Gruyere Cheese Can Come from Anywhere, Judge Rules

Court rejects claim that only cheeses from Gruyeres, Switzerland, can be called ‘gruyere.’

January 11, 2022


Gruyère au lait cru. Human hand in black disposable latex glove holding piece of gruyère. High point of view.

Photo by: annick vanderschelden photography/Getty

annick vanderschelden photography/Getty

Does all “gruyere” cheese have to come from the area around Gruyeres, Switzerland, where the mild, pale, semi-hard cheese, good for sliding onto a cracker or melting into a fondue, has been made according to longstanding traditions since early in the 12th century? A federal judge says no.

A group of Swiss and French cheesemakers argued in a suit filed in U.S. District Court in Virginia that the use of the name “Gruyere” on cheese ought to be restricted to cheeses made in the region — similar to the way sparkling wine labeled “Champagne” is generally restricted to those made in Champagne, France.

However, U.S. District Judge T.S. Ellis rejected their claim in a decision made public last week following a long legal battle that itself followed an earlier denial of trademark protection by the federal Trademark Trials and Appeals Board, the Associated Press reports.

Ellis said American consumers consider the name “gruyere” to be a sort of broad, “generic” term for a certain type of cheese and not strictly associated with a specific geographic place of origin.

“The record evidence of common usage and industry practice points clearly to the conclusion that while some individuals understand GRUYERE to have an association with Switzerland (and, to a lesser degree, France), the term GRUYERE has come to have a well-accepted generic meaning through the process of genericide and is no longer universally understood to indicate cheese produced in the Gruyère region,” Ellis wrote in his decision.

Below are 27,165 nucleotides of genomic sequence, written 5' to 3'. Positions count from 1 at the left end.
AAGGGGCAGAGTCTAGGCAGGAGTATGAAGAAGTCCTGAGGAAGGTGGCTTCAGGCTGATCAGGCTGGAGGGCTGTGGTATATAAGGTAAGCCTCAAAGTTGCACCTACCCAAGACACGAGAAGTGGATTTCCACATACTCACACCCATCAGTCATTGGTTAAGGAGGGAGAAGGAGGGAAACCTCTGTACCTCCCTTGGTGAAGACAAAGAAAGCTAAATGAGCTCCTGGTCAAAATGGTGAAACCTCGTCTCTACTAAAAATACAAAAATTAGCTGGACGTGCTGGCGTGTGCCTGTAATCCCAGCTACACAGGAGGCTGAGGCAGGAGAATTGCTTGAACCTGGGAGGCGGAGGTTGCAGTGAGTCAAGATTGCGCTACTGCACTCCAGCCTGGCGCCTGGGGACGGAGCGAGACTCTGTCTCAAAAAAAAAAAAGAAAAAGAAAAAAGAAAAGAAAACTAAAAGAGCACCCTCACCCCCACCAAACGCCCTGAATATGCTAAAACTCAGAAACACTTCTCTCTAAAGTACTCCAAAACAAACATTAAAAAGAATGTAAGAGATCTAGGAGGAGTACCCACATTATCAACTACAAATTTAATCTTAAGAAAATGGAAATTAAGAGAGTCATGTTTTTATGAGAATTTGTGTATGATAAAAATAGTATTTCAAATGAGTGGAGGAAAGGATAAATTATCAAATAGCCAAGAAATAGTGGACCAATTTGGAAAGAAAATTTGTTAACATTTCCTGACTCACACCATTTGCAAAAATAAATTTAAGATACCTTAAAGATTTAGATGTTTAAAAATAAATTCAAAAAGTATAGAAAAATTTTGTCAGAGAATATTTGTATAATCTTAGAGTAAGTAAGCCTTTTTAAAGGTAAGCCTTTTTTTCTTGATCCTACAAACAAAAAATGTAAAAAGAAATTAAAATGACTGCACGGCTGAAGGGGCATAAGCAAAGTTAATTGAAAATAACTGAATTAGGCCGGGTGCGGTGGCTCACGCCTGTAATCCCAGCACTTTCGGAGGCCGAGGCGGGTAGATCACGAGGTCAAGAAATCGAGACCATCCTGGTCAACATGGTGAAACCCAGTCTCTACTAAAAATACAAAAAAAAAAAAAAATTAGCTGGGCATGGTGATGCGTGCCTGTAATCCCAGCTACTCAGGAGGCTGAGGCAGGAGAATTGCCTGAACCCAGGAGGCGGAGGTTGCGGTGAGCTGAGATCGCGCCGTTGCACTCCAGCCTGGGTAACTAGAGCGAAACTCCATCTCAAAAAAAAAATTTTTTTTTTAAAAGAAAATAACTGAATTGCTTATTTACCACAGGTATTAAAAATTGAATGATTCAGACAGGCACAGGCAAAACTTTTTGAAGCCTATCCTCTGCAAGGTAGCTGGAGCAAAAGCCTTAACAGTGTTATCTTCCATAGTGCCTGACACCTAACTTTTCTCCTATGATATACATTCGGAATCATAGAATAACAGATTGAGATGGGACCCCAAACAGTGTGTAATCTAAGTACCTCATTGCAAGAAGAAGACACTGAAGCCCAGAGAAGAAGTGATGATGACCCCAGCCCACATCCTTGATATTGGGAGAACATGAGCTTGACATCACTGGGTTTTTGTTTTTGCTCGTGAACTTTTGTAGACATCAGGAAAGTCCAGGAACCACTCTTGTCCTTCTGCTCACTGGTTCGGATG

Ellis also noted that the Food and Drug Administration does not stipulate a specific place of origin for gruyere in its regulation of the term and that the World Championship Cheese Competition, held annually in Wisconsin, had many entrants in its Gruyere category made in countries outside of Switzerland and France, including “the United States, Australia, South Africa, and Denmark, further demonstrating the widespread genericness of the term GRUYERE.”

The ruling was a win for a coalition of groups including the U.S. Dairy Export Council, National Milk Producers Federation and the Consortium for Common Food Names that had opposed the Gruyere-based cheesemakers’ pursuit of geographic-origin-based trademark protection.

“This is a huge victory for common sense and for hard-working manufacturers and dairy farmers,” Krysta Harden, U.S. Dairy Export Council president and CEO, said in a statement shared by the National Milk Producers Federation. “When a word is used by multiple companies in multiple stores and restaurants every day for years, as gruyere has been, that word is generic, and no one owns the exclusive right to use it. We are gratified that Judge Ellis saw this straightforward situation so clearly and upheld the USPTO Trademark Trial and Appeal Board’s finding that gruyere is an established generic term.”

The Swiss and French cheesemakers have said they plan to appeal. But, for now, at least, that “gruyere” in your gratin can be from here, there … or anywhere.

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